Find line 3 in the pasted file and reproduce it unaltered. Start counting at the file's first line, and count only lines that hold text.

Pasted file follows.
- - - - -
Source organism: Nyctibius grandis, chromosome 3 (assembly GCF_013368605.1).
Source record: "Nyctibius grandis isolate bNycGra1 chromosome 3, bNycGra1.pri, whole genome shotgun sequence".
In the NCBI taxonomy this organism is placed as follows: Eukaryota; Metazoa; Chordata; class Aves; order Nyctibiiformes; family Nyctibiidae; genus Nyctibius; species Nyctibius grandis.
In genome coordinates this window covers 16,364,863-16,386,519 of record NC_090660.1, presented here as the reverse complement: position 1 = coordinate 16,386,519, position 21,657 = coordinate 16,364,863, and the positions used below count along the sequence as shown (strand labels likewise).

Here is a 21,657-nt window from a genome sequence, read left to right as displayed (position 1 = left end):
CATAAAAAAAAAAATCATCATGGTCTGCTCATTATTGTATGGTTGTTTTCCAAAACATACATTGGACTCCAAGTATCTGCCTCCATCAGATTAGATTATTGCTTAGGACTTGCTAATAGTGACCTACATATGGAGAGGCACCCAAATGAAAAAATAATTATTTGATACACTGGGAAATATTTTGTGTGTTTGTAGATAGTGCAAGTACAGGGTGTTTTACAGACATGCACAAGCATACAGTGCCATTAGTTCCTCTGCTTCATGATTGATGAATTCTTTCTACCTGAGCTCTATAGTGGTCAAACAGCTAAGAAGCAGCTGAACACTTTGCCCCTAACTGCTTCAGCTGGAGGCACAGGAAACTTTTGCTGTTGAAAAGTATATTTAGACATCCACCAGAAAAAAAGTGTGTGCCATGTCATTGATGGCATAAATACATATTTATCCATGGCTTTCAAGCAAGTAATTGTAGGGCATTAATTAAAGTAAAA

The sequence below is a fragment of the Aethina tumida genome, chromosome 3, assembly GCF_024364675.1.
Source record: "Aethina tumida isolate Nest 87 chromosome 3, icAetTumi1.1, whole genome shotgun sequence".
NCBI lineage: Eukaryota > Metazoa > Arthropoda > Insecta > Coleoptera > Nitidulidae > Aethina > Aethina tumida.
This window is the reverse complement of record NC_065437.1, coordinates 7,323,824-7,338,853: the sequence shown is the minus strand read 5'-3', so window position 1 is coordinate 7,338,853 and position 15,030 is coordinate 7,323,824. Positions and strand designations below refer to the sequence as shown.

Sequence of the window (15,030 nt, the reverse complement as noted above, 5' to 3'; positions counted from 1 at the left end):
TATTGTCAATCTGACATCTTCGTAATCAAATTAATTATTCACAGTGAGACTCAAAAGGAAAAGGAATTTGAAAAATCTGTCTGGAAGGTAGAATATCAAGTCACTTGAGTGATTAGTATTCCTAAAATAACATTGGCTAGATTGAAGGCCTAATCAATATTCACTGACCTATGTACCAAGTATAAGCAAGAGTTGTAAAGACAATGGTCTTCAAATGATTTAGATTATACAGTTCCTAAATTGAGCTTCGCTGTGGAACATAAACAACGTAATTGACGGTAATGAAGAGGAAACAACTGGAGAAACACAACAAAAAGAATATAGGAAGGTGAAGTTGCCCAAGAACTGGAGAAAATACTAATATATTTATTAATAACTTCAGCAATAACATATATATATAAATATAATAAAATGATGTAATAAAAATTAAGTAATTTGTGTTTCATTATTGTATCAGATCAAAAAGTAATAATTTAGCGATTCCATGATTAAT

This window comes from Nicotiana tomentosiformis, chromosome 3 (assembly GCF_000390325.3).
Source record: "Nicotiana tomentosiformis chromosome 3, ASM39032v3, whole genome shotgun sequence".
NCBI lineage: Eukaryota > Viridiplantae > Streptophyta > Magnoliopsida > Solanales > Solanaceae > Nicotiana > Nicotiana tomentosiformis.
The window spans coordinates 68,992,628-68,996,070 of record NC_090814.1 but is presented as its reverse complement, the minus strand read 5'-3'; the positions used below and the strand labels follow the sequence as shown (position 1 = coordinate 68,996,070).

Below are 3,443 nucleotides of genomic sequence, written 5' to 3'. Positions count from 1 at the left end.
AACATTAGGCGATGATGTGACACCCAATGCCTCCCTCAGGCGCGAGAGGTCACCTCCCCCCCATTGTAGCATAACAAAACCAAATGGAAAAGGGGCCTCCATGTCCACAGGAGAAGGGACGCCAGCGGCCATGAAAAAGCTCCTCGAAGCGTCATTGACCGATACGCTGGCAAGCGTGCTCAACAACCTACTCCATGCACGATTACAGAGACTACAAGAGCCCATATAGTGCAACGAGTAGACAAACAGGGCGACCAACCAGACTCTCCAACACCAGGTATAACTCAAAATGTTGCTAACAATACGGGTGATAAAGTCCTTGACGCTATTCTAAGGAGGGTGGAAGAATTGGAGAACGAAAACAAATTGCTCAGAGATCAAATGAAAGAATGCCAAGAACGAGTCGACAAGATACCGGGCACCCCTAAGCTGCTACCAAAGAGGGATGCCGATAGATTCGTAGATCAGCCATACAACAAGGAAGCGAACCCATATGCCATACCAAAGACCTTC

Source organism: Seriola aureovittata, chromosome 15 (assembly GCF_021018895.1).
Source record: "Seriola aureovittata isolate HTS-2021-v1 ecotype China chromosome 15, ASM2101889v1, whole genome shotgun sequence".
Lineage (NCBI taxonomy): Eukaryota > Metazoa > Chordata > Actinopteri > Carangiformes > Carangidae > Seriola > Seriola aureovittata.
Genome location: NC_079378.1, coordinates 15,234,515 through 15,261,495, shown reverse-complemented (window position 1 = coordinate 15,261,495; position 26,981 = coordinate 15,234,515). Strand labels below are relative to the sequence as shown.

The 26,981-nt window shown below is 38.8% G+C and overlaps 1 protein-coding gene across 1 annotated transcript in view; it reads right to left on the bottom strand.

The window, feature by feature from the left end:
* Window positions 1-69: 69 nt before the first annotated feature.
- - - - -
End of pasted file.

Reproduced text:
In the NCBI taxonomy this organism is placed as follows: Eukaryota; Metazoa; Chordata; class Aves; order Nyctibiiformes; family Nyctibiidae; genus Nyctibius; species Nyctibius grandis.